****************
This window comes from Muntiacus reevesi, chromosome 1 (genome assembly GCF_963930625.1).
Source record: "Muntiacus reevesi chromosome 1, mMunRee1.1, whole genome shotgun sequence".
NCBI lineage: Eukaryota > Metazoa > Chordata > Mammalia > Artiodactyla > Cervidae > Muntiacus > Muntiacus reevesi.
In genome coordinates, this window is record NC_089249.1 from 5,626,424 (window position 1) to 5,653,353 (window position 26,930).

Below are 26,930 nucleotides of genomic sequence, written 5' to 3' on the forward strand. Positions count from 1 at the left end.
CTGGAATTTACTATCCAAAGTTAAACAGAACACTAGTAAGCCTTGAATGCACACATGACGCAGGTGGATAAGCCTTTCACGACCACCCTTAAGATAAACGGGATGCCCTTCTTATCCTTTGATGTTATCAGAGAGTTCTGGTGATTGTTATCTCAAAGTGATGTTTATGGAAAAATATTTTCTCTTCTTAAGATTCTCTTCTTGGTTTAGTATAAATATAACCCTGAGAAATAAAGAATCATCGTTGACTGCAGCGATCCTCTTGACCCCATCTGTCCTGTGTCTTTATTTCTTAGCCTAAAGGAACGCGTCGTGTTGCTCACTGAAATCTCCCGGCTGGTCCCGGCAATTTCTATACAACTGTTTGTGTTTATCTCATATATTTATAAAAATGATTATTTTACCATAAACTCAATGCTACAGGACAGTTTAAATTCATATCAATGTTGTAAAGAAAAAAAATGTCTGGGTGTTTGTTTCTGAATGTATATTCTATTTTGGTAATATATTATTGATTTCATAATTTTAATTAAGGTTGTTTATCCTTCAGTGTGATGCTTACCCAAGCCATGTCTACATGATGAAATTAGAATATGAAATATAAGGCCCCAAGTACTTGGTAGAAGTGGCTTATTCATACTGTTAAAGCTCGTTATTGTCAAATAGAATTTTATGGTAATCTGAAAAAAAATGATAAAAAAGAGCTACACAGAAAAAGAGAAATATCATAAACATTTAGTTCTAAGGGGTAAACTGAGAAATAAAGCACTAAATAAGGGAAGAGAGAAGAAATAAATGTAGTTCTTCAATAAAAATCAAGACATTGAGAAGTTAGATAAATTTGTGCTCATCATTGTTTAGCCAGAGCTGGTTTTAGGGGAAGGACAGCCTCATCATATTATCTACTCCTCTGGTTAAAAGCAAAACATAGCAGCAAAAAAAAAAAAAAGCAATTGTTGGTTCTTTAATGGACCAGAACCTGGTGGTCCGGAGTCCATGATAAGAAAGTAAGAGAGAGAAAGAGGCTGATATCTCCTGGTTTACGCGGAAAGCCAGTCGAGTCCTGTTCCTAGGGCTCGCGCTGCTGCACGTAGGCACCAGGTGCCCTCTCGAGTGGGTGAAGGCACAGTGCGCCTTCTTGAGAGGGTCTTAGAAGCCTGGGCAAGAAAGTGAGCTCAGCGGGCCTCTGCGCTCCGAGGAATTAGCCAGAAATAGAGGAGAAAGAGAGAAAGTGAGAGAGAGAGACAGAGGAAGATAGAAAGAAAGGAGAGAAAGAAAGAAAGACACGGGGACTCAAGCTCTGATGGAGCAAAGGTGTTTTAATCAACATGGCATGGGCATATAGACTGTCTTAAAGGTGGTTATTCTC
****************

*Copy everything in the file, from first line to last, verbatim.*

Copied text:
This window comes from Muntiacus reevesi, chromosome 1 (genome assembly GCF_963930625.1).
Source record: "Muntiacus reevesi chromosome 1, mMunRee1.1, whole genome shotgun sequence".
NCBI lineage: Eukaryota > Metazoa > Chordata > Mammalia > Artiodactyla > Cervidae > Muntiacus > Muntiacus reevesi.
In genome coordinates, this window is record NC_089249.1 from 5,626,424 (window position 1) to 5,653,353 (window position 26,930).

Below are 26,930 nucleotides of genomic sequence, written 5' to 3' on the forward strand. Positions count from 1 at the left end.
CTGGAATTTACTATCCAAAGTTAAACAGAACACTAGTAAGCCTTGAATGCACACATGACGCAGGTGGATAAGCCTTTCACGACCACCCTTAAGATAAACGGGATGCCCTTCTTATCCTTTGATGTTATCAGAGAGTTCTGGTGATTGTTATCTCAAAGTGATGTTTATGGAAAAATATTTTCTCTTCTTAAGATTCTCTTCTTGGTTTAGTATAAATATAACCCTGAGAAATAAAGAATCATCGTTGACTGCAGCGATCCTCTTGACCCCATCTGTCCTGTGTCTTTATTTCTTAGCCTAAAGGAACGCGTCGTGTTGCTCACTGAAATCTCCCGGCTGGTCCCGGCAATTTCTATACAACTGTTTGTGTTTATCTCATATATTTATAAAAATGATTATTTTACCATAAACTCAATGCTACAGGACAGTTTAAATTCATATCAATGTTGTAAAGAAAAAAAATGTCTGGGTGTTTGTTTCTGAATGTATATTCTATTTTGGTAATATATTATTGATTTCATAATTTTAATTAAGGTTGTTTATCCTTCAGTGTGATGCTTACCCAAGCCATGTCTACATGATGAAATTAGAATATGAAATATAAGGCCCCAAGTACTTGGTAGAAGTGGCTTATTCATACTGTTAAAGCTCGTTATTGTCAAATAGAATTTTATGGTAATCTGAAAAAAAATGATAAAAAAGAGCTACACAGAAAAAGAGAAATATCATAAACATTTAGTTCTAAGGGGTAAACTGAGAAATAAAGCACTAAATAAGGGAAGAGAGAAGAAATAAATGTAGTTCTTCAATAAAAATCAAGACATTGAGAAGTTAGATAAATTTGTGCTCATCATTGTTTAGCCAGAGCTGGTTTTAGGGGAAGGACAGCCTCATCATATTATCTACTCCTCTGGTTAAAAGCAAAACATAGCAGCAAAAAAAAAAAAAAGCAATTGTTGGTTCTTTAATGGACCAGAACCTGGTGGTCCGGAGTCCATGATAAGAAAGTAAGAGAGAGAAAGAGGCTGATATCTCCTGGTTTACGCGGAAAGCCAGTCGAGTCCTGTTCCTAGGGCTCGCGCTGCTGCACGTAGGCACCAGGTGCCCTCTCGAGTGGGTGAAGGCACAGTGCGCCTTCTTGAGAGGGTCTTAGAAGCCTGGGCAAGAAAGTGAGCTCAGCGGGCCTCTGCGCTCCGAGGAATTAGCCAGAAATAGAGGAGAAAGAGAGAAAGTGAGAGAGAGAGACAGAGGAAGATAGAAAGAAAGGAGAGAAAGAAAGAAAGACACGGGGACTCAAGCTCTGATGGAGCAAAGGTGTTTTAATCAACATGGCATGGGCATATAGACTGTCTTAAAGGTGGTTATTCTC